Saturday, January 16, 2016


Sermon Summary, Jan 17, 2016, “The Humanity of Jesus”

Christians make the claim that Jesus was both divine and human.  To us, the incarnate Christ makes all the difference.  Yet in the world of reason, where is the line drawn and what does it matter?

What do we need to believe to be a Christian.  Wesley often said, “In the essentials unity, in the non-essentials liberty, and in all things charity.”  Then he neglected to tell us the essentials.  We talked of two of them last week: Jesus was a historical figure who lived among us; and two, the Gospels can be relied on to portray who he was.

But what do we need to believe?  Jefferson did not believe in any supernatural aspects of Jesus.  How Jeffersonian can we be?  Need we believe in the Virgin Birth?  Probably not an essential.  Yet as one who believes in the Virgin Birth, I don’t think it was one of God’s great miracles, adding a little genetic code, DNA, the language of God to Mary’s.  And in search of the human Jesus, “being born in human likeness,” Jesus was born of woman.  Actually, the story is less about genetics and biology that it is about who Jesus is, a part of the Trinity.

Another question of humanity, was Jesus married?  Not a question most of us would ask until Dan Brown challenged it in The Davinci Code.  He would argue that all good Jewish young men married.  It was expected.  Yet we find John the Baptist (nd the Essenses with whom John probably lived), as well as Saul (the Pharisee a good Jew, who became Paul) who never married.  Not essential, yet had the gospels been written with a married Jesus, it probably would not have mattered.

And what of Mary Magdalene who Dan Brown said was his wife and mother of his child?  Mary who was portrayed in “Jesus Christ Superstar” as loving Jesus.  Mary was one of the most important characters in Scripture.  Mary from whom Jesus cast out seven demons.  Mary at the foot of the cross.  Mary at the tomb.  Mary who announces the Good News, ‘I have seen the Lord!”  Mary who more that likely loved Jesus.  And since Jesus was human, we might have expected him to have feelings for her.  But there is nothing in the Bible or any first century documentation to think he was married.

It was from the humanity of Jesus that we come to know his compassion and passion, the compassion of Jesus that cares for us, the passion of Jesus that sacrifices for us.  “When he saw the crowds, he had compassion for them…” (Mt 9:35)  And all of the stories tell of his patience and compassion for the people.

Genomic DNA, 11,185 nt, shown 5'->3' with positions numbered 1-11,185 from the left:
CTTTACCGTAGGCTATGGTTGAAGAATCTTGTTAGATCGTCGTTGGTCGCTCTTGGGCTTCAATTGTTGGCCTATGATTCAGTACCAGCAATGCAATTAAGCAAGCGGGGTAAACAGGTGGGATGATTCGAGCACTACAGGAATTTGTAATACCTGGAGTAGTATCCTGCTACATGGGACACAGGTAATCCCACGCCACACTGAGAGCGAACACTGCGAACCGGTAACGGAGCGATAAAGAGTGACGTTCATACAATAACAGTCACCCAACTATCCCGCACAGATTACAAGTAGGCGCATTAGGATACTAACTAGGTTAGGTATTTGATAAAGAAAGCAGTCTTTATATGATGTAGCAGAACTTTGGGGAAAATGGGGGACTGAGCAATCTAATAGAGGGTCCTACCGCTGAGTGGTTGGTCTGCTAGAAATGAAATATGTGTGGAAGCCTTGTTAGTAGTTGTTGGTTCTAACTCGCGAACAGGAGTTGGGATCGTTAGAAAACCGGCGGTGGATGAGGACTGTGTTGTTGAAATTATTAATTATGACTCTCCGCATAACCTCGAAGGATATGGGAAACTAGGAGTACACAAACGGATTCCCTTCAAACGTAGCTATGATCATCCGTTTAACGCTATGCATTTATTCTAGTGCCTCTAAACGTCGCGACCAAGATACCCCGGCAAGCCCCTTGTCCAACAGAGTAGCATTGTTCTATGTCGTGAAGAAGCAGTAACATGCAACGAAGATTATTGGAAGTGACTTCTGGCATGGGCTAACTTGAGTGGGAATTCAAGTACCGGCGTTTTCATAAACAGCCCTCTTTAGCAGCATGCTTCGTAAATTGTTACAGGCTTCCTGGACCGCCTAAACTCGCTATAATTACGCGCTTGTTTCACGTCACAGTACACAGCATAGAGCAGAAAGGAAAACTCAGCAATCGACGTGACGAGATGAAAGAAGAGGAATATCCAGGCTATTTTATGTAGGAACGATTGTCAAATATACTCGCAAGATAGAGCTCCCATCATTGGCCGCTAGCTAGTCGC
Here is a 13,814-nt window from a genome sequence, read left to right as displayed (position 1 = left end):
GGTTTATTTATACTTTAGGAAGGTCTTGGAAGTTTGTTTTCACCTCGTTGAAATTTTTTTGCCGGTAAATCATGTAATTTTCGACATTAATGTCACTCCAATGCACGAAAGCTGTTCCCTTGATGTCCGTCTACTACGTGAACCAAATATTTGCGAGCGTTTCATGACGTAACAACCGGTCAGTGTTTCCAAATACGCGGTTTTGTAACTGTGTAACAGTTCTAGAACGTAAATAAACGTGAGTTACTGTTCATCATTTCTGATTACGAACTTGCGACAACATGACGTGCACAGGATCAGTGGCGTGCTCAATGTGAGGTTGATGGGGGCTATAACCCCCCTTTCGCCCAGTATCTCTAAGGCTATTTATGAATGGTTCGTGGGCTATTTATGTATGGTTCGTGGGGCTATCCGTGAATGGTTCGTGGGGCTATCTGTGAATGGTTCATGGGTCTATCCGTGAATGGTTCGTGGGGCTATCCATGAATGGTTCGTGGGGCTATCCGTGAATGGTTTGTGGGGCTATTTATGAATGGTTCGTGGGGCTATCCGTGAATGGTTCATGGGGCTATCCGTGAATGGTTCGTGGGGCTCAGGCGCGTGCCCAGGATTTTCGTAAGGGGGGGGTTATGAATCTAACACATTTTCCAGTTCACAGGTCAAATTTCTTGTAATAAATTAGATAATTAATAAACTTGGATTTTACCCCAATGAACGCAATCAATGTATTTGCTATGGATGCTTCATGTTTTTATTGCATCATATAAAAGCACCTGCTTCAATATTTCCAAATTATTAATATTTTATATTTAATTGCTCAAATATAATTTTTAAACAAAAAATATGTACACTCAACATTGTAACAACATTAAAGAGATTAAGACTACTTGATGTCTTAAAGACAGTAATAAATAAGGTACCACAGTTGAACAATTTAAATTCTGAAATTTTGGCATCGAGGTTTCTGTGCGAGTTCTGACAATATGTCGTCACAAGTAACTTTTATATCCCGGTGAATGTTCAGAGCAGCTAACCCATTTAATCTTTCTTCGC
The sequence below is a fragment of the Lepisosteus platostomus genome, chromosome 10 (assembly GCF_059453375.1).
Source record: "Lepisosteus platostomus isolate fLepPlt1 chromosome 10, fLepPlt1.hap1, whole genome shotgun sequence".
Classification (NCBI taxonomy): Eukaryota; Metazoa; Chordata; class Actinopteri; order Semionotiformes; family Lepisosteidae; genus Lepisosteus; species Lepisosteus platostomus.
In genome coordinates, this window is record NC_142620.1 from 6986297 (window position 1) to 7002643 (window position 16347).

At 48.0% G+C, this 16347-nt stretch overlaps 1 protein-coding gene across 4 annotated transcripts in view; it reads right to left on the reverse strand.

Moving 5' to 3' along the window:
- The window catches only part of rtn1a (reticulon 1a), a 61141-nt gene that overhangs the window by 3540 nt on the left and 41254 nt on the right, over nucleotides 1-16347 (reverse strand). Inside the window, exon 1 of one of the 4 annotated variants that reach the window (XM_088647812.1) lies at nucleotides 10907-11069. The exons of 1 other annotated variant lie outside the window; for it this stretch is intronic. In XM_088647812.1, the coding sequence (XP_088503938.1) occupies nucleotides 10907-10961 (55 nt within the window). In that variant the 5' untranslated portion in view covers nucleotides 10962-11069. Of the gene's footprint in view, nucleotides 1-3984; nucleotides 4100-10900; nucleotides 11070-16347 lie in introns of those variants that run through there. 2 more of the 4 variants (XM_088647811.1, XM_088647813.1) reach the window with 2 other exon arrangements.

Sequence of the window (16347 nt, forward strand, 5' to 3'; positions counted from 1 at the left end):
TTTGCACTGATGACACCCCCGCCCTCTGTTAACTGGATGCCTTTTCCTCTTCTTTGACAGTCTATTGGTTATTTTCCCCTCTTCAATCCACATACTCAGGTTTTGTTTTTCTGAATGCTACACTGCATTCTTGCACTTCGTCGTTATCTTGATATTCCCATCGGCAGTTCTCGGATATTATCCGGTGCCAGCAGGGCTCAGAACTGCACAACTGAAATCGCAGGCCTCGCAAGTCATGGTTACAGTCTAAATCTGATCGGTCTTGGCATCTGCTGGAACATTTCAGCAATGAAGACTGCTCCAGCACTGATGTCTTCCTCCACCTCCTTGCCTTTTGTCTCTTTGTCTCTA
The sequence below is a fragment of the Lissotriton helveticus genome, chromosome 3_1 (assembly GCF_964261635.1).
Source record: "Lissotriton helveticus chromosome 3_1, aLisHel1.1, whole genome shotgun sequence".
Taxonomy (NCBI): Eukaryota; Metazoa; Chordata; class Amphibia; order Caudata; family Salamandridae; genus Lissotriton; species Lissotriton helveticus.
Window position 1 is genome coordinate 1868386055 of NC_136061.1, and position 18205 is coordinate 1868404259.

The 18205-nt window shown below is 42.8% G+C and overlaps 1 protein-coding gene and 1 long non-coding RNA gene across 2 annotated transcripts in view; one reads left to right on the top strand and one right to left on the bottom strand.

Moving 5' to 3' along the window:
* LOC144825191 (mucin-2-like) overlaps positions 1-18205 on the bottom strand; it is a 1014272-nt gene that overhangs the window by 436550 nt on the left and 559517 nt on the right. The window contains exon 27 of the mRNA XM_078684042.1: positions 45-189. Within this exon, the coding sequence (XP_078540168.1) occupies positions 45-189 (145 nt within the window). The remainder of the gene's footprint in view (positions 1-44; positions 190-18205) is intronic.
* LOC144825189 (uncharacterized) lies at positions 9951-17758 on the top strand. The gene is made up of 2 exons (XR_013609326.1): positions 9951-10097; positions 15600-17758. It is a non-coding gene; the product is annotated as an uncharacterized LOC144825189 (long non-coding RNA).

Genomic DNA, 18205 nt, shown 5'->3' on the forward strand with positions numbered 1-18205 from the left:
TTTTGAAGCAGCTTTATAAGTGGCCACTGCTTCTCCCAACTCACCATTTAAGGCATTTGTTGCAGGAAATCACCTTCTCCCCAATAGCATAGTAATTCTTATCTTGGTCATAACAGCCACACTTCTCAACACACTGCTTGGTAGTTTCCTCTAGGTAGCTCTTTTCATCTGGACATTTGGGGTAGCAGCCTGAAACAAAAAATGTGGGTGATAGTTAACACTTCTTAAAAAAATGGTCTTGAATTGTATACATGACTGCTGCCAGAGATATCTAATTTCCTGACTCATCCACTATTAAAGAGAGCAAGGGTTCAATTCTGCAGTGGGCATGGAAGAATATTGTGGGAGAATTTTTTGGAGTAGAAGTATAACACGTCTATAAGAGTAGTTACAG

It is the humanity of Jesus that has compassion.  It is the Universal Church that gives compassion to the world in his stead today.  That’s us.  Thomas รก Kempis says, “We must imitate the life and conversation of Christ.”  We do that with our compassion for the world, the ones Jesus would have compassion for today.

Saturday, January 9, 2016


Sermon Summary, Jan 3, 2016, “In Search of the Historical Jesus”

Thomas Jefferson, a product of the “Enlightenment,” was a follower of Jesus, but could not accept the “supernatural.”  He rejected angels, miracles, anything that beyond the common understanding of nature.  To Jefferson, Jesus was human, but with wonderful teachings.  He used a razor to excise the supernatural from the gospel stories and then published it as “The Life and Morals of Jesus of Nazareth.”  It begins with the journey to Bethlehem (no angels, visitations, or shepherds), and ends with the stone rolled in front of the tomb (no resurrection). 

At least he believed Jesus is real.  Atheist and agnostic internet posts would insist otherwise; however the preponderance of  historians believe Jesus lived and walked among us.  Josephus and Tacitus, first century historians tell his story,  The question for us becomes, in two parts, “Do our present day Gospels accurately represent what was written in the first century?” and two, “Does what was written reflect who Jesus is?”

First, we have 24,000 New Testament manuscripts in various languages written in the first millennia.  By translating and comparing came from various language trees, we can determine what the source stories were.  In addition we have fragments of some that were made within 10 to 20 years of the original documents that are identical to what we read today.

Second, the Gospels, written in the late first century were written on the shoulders of the oral and preaching tradition that began immediately after Jesus ascended.  Pre-gospel sources existed within 10 to 20 years and were recited in the hearing of the eye-witnesses.  Most importantly, most of the storytellers and authors were persecuted and died for their stories.  As I tell you every Easter, no one dies for a lie.  Some might die for a falsehood they believe to be true, but no one knowingly dies for a lie.

Here’s our task for the next five weeks: To seek the truth. One of my favorite books is Stephan Carter’s Integrity in which he says the hard work of integrity is discernment.  We can fervently believe something and be dead wrong.  Discernment is hard work.  In so doing, remember, we have evidence outside the Bible that Jesus lived; and the authors of the stories of Jesus were willing to die for what they knew to be true.

Rosemary and I have a friend who faith has been challenged.  Yet rather than setting it aside, he is actively striving to restore it.  He writes, “It is good to actively question and to seek the truth.”

We are seeking to answer Jesus’ question, “Who do you say that I am?”  When we do, what are we going to do with him?